Self-driving boat maps underwater terrain

Published on June 28th, 2023

You may have seen cars with sophisticated cameras on the roof, driving the roads to update navigation mapping. Now that is happening on the water with self-driving boats to better understand the sea floor.

Researchers at The University of Texas at El Paso have constructed a fully autonomous boat that can carry out bathymetric surveys — surveys of the depth and terrain of bodies of water like oceans, rivers and lakes. The team hopes the robotic boat can help simplify the survey process, which usually takes a crew of individuals to complete, as well as assist with reconnaissance missions.

“If you want to work in water-related studies, you need to know the shape and landscape of bodies of water,” said Laura Alvarez, Ph.D., lead author of the study, and an assistant professor in UTEP’s Department of Earth, Environmental and Resource Sciences.

Alvarez specializes in unmanned systems for earth science and started developing the boat several years ago but needed help tweaking and perfecting the system. That’s when she recruited science and electrical engineering master’s student Fernando Sotelo ‘22.

“The first time we tested the boat was at the swimming pool at UTEP — just to make sure it could float,” laughed Sotelo, study co-author and now UTEP alumnus.

Over the course of a year, Sotelo refined the aluminum watercraft, a 3-foot-by-3-foot circular craft that rests on a thick black inner tube, testing it in various environments.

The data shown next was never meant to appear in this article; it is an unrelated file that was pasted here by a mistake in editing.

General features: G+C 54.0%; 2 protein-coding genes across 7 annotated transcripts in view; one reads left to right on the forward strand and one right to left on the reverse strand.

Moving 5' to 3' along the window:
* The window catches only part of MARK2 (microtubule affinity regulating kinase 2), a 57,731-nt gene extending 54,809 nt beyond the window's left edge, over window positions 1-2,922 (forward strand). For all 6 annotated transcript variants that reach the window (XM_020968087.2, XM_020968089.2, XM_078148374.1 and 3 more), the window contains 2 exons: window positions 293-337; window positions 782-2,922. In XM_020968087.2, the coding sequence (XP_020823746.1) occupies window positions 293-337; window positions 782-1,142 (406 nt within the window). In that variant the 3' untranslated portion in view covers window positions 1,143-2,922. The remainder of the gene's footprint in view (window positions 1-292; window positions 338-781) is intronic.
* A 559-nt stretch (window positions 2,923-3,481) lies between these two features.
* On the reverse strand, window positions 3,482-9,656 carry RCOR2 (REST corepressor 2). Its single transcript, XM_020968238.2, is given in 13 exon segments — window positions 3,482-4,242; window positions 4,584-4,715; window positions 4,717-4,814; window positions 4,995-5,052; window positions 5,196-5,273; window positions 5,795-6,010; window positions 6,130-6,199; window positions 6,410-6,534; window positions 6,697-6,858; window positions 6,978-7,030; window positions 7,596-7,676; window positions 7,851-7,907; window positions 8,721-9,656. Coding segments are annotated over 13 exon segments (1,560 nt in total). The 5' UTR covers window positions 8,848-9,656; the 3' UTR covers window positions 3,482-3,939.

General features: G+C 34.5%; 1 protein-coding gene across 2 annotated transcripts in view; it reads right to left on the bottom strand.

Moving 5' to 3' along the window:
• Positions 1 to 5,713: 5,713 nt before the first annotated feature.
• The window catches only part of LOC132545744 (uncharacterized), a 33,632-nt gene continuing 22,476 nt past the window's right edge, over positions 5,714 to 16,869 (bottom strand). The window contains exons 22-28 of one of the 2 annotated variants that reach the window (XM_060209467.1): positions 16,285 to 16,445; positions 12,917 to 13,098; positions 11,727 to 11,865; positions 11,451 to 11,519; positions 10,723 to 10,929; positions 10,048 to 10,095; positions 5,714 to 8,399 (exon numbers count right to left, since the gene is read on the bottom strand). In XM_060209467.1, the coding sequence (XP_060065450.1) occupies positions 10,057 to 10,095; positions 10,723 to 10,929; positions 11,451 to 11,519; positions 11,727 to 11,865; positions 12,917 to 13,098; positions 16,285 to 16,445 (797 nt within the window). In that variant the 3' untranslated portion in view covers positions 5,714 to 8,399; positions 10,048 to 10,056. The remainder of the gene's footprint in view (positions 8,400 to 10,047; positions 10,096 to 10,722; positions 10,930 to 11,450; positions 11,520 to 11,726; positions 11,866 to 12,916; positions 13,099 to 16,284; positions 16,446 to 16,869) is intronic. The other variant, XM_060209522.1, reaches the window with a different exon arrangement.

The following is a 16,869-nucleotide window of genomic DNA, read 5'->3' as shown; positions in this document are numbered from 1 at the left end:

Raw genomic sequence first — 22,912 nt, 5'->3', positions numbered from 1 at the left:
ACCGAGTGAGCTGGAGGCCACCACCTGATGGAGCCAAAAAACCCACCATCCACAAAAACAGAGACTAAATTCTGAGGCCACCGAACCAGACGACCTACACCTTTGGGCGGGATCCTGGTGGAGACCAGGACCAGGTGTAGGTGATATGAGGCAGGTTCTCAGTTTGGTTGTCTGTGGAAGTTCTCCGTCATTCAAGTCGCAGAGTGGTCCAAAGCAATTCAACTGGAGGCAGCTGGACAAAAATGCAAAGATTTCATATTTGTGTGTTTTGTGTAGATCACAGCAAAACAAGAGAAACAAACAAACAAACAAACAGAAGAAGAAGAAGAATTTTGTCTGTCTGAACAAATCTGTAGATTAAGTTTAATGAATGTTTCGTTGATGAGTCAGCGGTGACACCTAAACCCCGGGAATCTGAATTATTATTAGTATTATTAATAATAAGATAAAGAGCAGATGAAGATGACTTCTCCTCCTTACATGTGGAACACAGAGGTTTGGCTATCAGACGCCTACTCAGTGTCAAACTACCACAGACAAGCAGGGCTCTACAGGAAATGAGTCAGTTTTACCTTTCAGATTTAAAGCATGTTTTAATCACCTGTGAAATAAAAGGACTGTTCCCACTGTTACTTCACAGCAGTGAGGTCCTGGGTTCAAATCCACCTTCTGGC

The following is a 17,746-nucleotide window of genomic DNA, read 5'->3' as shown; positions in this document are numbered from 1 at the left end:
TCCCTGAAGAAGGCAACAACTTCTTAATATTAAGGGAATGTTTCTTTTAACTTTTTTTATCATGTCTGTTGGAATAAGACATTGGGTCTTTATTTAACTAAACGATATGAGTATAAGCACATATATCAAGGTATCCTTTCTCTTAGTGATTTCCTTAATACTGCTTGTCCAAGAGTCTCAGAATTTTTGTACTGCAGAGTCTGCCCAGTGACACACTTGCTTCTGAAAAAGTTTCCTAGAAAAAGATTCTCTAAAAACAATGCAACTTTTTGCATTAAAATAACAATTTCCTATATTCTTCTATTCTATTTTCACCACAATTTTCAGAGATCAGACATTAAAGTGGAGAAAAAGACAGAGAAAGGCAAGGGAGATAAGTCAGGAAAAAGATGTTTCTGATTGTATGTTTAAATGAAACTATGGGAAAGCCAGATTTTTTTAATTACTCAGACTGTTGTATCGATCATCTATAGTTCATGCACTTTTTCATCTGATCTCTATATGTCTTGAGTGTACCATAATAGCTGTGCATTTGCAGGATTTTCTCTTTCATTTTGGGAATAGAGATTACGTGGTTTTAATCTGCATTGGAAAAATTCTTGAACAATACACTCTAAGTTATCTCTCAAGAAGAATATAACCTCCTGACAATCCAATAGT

His goals included extending the boat’s hours of operation and reliability; and making it fully autonomous and responsive to potential environmental issues like wind speed and temperature flux. Now, a fail-safe can detect when batteries are low or wind gusts are too high and triggers a return-to-base function.

The rudderless watercraft operates with four thrusters, allowing it to travel up to 5 feet per second and easily rotate 360-degrees. A solar panel and lithium battery allow the boat to last up to four hours at sea — covering an area up to 472,400 square feet.

All the while a multi-beam echo-sounder — a sonar system — emits sound waves from the bottom of the boat. Water depth can be calculated by the time it takes for the sound wave to water to hit the seafloor and return to the sonar system. The sound itself that returns to the device can help detect the type of material on the seafloor.

Alvarez has put the instructions to replicate the boat online. “The reason we wrote the paper was so that anyone can reproduce it by themselves,” she said. “It serves as an effective guideline to get them started.”

The boat and its capabilities are described in the May issue of the journal Sensors.

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